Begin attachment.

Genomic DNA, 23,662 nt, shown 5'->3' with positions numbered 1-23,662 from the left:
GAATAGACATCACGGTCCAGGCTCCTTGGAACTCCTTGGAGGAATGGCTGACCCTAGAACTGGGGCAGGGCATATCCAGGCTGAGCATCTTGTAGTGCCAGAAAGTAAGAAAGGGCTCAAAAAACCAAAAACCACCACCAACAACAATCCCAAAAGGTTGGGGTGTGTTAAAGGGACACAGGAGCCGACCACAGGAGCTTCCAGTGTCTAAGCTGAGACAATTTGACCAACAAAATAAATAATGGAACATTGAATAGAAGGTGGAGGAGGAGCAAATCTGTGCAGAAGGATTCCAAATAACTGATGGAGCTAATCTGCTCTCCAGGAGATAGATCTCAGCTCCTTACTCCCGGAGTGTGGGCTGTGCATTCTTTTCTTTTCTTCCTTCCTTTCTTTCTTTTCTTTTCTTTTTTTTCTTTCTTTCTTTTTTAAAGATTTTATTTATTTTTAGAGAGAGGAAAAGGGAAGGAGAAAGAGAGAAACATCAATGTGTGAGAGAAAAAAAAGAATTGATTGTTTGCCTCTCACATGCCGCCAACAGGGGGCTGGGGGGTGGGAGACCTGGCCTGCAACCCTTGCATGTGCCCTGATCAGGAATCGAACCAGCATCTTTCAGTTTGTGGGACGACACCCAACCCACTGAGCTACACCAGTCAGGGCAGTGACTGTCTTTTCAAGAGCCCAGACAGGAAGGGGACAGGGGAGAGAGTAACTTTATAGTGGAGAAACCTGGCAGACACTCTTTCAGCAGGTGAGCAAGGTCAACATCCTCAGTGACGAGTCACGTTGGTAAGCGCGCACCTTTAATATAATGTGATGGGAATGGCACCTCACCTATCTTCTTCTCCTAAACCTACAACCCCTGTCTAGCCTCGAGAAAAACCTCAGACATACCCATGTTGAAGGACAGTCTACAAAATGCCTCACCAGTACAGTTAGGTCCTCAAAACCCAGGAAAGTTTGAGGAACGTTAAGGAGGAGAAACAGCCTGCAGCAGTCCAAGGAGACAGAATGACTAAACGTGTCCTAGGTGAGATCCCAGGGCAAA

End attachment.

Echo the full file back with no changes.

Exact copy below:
Genomic DNA, 23,662 nt, shown 5'->3' with positions numbered 1-23,662 from the left:
GAATAGACATCACGGTCCAGGCTCCTTGGAACTCCTTGGAGGAATGGCTGACCCTAGAACTGGGGCAGGGCATATCCAGGCTGAGCATCTTGTAGTGCCAGAAAGTAAGAAAGGGCTCAAAAAACCAAAAACCACCACCAACAACAATCCCAAAAGGTTGGGGTGTGTTAAAGGGACACAGGAGCCGACCACAGGAGCTTCCAGTGTCTAAGCTGAGACAATTTGACCAACAAAATAAATAATGGAACATTGAATAGAAGGTGGAGGAGGAGCAAATCTGTGCAGAAGGATTCCAAATAACTGATGGAGCTAATCTGCTCTCCAGGAGATAGATCTCAGCTCCTTACTCCCGGAGTGTGGGCTGTGCATTCTTTTCTTTTCTTCCTTCCTTTCTTTCTTTTCTTTTCTTTTTTTTCTTTCTTTCTTTTTTAAAGATTTTATTTATTTTTAGAGAGAGGAAAAGGGAAGGAGAAAGAGAGAAACATCAATGTGTGAGAGAAAAAAAAGAATTGATTGTTTGCCTCTCACATGCCGCCAACAGGGGGCTGGGGGGTGGGAGACCTGGCCTGCAACCCTTGCATGTGCCCTGATCAGGAATCGAACCAGCATCTTTCAGTTTGTGGGACGACACCCAACCCACTGAGCTACACCAGTCAGGGCAGTGACTGTCTTTTCAAGAGCCCAGACAGGAAGGGGACAGGGGAGAGAGTAACTTTATAGTGGAGAAACCTGGCAGACACTCTTTCAGCAGGTGAGCAAGGTCAACATCCTCAGTGACGAGTCACGTTGGTAAGCGCGCACCTTTAATATAATGTGATGGGAATGGCACCTCACCTATCTTCTTCTCCTAAACCTACAACCCCTGTCTAGCCTCGAGAAAAACCTCAGACATACCCATGTTGAAGGACAGTCTACAAAATGCCTCACCAGTACAGTTAGGTCCTCAAAACCCAGGAAAGTTTGAGGAACGTTAAGGAGGAGAAACAGCCTGCAGCAGTCCAAGGAGACAGAATGACTAAACGTGTCCTAGGTGAGATCCCAGGGCAAA